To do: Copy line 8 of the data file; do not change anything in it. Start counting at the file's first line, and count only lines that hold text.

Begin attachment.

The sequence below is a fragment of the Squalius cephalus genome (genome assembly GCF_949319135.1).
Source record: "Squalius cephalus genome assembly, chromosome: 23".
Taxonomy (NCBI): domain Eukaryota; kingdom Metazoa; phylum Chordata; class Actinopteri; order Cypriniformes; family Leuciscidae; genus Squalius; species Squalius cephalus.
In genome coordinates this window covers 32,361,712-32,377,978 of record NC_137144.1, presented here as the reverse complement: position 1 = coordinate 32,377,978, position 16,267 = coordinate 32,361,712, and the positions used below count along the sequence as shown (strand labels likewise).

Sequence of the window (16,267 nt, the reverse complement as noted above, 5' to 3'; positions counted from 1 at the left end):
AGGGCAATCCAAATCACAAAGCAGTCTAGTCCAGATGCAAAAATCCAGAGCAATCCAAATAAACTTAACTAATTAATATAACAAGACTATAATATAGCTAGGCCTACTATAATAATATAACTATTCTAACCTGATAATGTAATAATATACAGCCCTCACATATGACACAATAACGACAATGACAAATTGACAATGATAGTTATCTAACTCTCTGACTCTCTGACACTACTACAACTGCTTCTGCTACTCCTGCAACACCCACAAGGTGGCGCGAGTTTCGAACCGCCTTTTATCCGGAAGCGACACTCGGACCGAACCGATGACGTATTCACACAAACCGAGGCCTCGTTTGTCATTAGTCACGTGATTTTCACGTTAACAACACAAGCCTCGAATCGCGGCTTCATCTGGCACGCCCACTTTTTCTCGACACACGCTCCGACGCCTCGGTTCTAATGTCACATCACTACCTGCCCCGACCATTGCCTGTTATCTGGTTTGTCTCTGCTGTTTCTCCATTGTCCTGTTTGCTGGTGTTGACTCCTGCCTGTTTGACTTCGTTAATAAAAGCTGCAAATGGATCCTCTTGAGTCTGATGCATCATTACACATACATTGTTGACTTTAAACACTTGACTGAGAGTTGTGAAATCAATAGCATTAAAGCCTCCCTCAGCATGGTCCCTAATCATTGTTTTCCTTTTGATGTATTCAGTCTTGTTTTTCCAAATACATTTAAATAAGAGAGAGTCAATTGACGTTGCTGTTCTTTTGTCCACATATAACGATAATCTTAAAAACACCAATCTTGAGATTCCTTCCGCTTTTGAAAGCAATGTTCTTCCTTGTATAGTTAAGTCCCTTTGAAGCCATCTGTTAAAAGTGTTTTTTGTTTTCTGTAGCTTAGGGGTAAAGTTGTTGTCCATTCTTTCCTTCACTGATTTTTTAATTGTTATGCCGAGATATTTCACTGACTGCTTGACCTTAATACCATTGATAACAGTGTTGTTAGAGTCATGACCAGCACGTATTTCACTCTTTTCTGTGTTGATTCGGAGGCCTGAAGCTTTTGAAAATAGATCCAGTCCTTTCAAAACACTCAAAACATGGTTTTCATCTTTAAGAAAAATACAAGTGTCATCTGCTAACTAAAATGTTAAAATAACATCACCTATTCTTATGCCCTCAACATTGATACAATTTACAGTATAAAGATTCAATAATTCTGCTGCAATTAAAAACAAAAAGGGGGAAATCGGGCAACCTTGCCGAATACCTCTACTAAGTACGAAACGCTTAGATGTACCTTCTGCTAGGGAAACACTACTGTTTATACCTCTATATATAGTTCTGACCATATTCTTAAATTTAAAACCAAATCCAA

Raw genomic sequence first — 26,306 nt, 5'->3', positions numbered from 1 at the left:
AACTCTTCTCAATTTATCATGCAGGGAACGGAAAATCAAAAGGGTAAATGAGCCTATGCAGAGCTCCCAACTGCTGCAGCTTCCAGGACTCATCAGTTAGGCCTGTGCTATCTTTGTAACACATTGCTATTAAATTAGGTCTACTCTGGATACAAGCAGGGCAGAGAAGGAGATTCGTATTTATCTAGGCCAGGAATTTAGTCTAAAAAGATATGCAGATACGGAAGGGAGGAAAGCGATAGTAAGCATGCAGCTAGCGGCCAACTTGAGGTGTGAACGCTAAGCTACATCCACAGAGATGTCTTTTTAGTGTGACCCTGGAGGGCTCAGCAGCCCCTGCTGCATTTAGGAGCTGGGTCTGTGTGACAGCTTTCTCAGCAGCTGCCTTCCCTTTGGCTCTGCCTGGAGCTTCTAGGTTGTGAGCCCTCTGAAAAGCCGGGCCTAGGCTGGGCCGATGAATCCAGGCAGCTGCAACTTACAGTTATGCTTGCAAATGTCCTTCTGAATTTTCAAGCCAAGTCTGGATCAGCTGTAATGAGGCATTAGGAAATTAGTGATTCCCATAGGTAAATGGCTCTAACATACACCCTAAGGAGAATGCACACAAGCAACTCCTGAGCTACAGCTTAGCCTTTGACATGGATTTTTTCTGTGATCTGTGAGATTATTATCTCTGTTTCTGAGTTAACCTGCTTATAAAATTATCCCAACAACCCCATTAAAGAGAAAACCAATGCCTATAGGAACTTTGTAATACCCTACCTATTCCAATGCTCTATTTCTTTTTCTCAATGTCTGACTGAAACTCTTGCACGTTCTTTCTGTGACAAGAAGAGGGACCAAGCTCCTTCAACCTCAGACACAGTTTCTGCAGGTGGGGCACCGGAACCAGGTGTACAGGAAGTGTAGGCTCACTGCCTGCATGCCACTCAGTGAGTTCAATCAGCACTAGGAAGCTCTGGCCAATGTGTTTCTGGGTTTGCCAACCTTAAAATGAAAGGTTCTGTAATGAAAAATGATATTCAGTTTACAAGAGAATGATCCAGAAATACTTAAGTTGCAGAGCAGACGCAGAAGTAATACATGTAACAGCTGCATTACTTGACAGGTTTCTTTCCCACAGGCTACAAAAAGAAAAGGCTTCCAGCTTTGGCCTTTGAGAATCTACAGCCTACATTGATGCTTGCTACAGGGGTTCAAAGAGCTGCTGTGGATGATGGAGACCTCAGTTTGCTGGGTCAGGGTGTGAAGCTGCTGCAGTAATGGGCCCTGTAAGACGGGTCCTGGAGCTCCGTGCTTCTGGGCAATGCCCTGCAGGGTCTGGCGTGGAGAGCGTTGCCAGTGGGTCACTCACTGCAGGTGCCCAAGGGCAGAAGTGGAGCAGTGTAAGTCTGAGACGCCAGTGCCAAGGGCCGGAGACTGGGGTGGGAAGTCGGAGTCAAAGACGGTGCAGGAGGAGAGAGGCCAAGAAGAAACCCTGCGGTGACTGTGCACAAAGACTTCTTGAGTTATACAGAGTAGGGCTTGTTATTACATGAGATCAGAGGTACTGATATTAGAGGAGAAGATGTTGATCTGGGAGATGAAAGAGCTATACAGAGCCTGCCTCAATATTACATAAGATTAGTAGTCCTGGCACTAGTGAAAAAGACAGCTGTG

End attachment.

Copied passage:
AACTCTTCTCAATTTATCATGCAGGGAACGGAAAATCAAAAGGGTAAATGAGCCTATGCAGAGCTCCCAACTGCTGCAGCTTCCAGGACTCATCAGTTAGGCCTGTGCTATCTTTGTAACACATTGCTATTAAATTAGGTCTACTCTGGATACAAGCAGGGCAGAGAAGGAGATTCGTATTTATCTAGGCCAGGAATTTAGTCTAAAAAGATATGCAGATACGGAAGGGAGGAAAGCGATAGTAAGCATGCAGCTAGCGGCCAACTTGAGGTGTGAACGCTAAGCTACATCCACAGAGATGTCTTTTTAGTGTGACCCTGGAGGGCTCAGCAGCCCCTGCTGCATTTAGGAGCTGGGTCTGTGTGACAGCTTTCTCAGCAGCTGCCTTCCCTTTGGCTCTGCCTGGAGCTTCTAGGTTGTGAGCCCTCTGAAAAGCCGGGCCTAGGCTGGGCCGATGAATCCAGGCAGCTGCAACTTACAGTTATGCTTGCAAATGTCCTTCTGAATTTTCAAGCCAAGTCTGGATCAGCTGTAATGAGGCATTAGGAAATTAGTGATTCCCATAGGTAAATGGCTCTAACATACACCCTAAGGAGAATGCACACAAGCAACTCCTGAGCTACAGCTTAGCCTTTGACATGGATTTTTTCTGTGATCTGTGAGATTATTATCTCTGTTTCTGAGTTAACCTGCTTATAAAATTATCCCAACAACCCCATTAAAGAGAAAACCAATGCCTATAGGAACTTTGTAATACCCTACCTATTCCAATGCTCTATTTCTTTTTCTCAATGTCTGACTGAAACTCTTGCACGTTCTTTCTGTGACAAGAAGAGGGACCAAGCTCCTTCAACCTCAGACACAGTTTCTGCAGGTGGGGCACCGGAACCAGGTGTACAGGAAGTGTAGGCTCACTGCCTGCATGCCACTCAGTGAGTTCAATCAGCACTAGGAAGCTCTGGCCAATGTGTTTCTGGGTTTGCCAACCTTAAAATGAAAGGTTCTGTAATGAAAAATGATATTCAGTTTACAAGAGAATGATCCAGAAATACTTAAGTTGCAGAGCAGACGCAGAAGTAATACATGTAACAGCTGCATTACTTGACAGGTTTCTTTCCCACAGGCTACAAAAAGAAAAGGCTTCCAGCTTTGGCCTTTGAGAATCTACAGCCTACATTGATGCTTGCTACAGGGGTTCAAAGAGCTGCTGTGGATGATGGAGACCTCAGTTTGCTGGGTCAGGGTGTGAAGCTGCTGCAGTAATGGGCCCTGTAAGACGGGTCCTGGAGCTCCGTGCTTCTGGGCAATGCCCTGCAGGGTCTGGCGTGGAGAGCGTTGCCAGTGGGTCACTCACTGCAGGTGCCCAAGGGCAGAAGTGGAGCAGTGTAAGTCTGAGACGCCAGTGCCAAGGGCCGGAGACTGGGGTGGGAAGTCGGAGTCAAAGACGGTGCAGGAGGAGAGAGGCCAAGAAGAAACCCTGCGGTGACTGTGCACAAAGACTTCTTGAGTTATACAGAGTAGGGCTTGTTATTACATGAGATCAGAGGTACTGATATTAGAGGAGAAGATGTTGATCTGGGAGATGAAAGAGCTATACAGAGCCTGCCTCAATATTACATAAGATTAGTAGTCCTGGCACTAGTGAAAAAGACAGCTGTG